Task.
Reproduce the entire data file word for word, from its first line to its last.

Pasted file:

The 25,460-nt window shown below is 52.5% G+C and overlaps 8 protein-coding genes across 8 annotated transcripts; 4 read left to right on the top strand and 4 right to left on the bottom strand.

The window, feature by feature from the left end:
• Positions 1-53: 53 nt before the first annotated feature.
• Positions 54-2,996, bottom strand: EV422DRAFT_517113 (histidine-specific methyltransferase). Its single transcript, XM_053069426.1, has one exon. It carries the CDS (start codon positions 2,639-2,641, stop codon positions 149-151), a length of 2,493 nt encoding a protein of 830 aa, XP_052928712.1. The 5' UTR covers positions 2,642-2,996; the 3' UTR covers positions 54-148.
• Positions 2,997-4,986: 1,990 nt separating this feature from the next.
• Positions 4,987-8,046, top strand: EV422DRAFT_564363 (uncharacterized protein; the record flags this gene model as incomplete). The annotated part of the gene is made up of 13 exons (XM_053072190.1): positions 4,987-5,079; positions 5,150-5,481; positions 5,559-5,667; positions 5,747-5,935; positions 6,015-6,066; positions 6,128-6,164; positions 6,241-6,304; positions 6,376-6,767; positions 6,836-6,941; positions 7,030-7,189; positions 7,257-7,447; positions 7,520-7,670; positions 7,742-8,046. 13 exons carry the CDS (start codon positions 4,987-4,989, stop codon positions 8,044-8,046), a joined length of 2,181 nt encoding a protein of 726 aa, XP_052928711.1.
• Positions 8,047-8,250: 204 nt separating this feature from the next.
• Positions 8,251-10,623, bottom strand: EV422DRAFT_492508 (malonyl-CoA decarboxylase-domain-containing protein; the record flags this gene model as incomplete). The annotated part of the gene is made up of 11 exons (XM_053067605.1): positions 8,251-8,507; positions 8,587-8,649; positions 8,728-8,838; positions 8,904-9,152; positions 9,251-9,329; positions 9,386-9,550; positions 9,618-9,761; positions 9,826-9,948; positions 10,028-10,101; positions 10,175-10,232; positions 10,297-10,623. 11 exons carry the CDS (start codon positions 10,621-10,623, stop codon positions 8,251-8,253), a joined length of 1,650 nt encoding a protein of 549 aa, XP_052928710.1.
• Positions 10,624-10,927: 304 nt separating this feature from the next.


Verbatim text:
The 25,460-nt window shown below is 52.5% G+C and overlaps 8 protein-coding genes across 8 annotated transcripts; 4 read left to right on the top strand and 4 right to left on the bottom strand.

The window, feature by feature from the left end:
• Positions 1-53: 53 nt before the first annotated feature.
• Positions 54-2,996, bottom strand: EV422DRAFT_517113 (histidine-specific methyltransferase). Its single transcript, XM_053069426.1, has one exon. It carries the CDS (start codon positions 2,639-2,641, stop codon positions 149-151), a length of 2,493 nt encoding a protein of 830 aa, XP_052928712.1. The 5' UTR covers positions 2,642-2,996; the 3' UTR covers positions 54-148.
• Positions 2,997-4,986: 1,990 nt separating this feature from the next.
• Positions 4,987-8,046, top strand: EV422DRAFT_564363 (uncharacterized protein; the record flags this gene model as incomplete). The annotated part of the gene is made up of 13 exons (XM_053072190.1): positions 4,987-5,079; positions 5,150-5,481; positions 5,559-5,667; positions 5,747-5,935; positions 6,015-6,066; positions 6,128-6,164; positions 6,241-6,304; positions 6,376-6,767; positions 6,836-6,941; positions 7,030-7,189; positions 7,257-7,447; positions 7,520-7,670; positions 7,742-8,046. 13 exons carry the CDS (start codon positions 4,987-4,989, stop codon positions 8,044-8,046), a joined length of 2,181 nt encoding a protein of 726 aa, XP_052928711.1.
• Positions 8,047-8,250: 204 nt separating this feature from the next.
• Positions 8,251-10,623, bottom strand: EV422DRAFT_492508 (malonyl-CoA decarboxylase-domain-containing protein; the record flags this gene model as incomplete). The annotated part of the gene is made up of 11 exons (XM_053067605.1): positions 8,251-8,507; positions 8,587-8,649; positions 8,728-8,838; positions 8,904-9,152; positions 9,251-9,329; positions 9,386-9,550; positions 9,618-9,761; positions 9,826-9,948; positions 10,028-10,101; positions 10,175-10,232; positions 10,297-10,623. 11 exons carry the CDS (start codon positions 10,621-10,623, stop codon positions 8,251-8,253), a joined length of 1,650 nt encoding a protein of 549 aa, XP_052928710.1.
• Positions 10,624-10,927: 304 nt separating this feature from the next.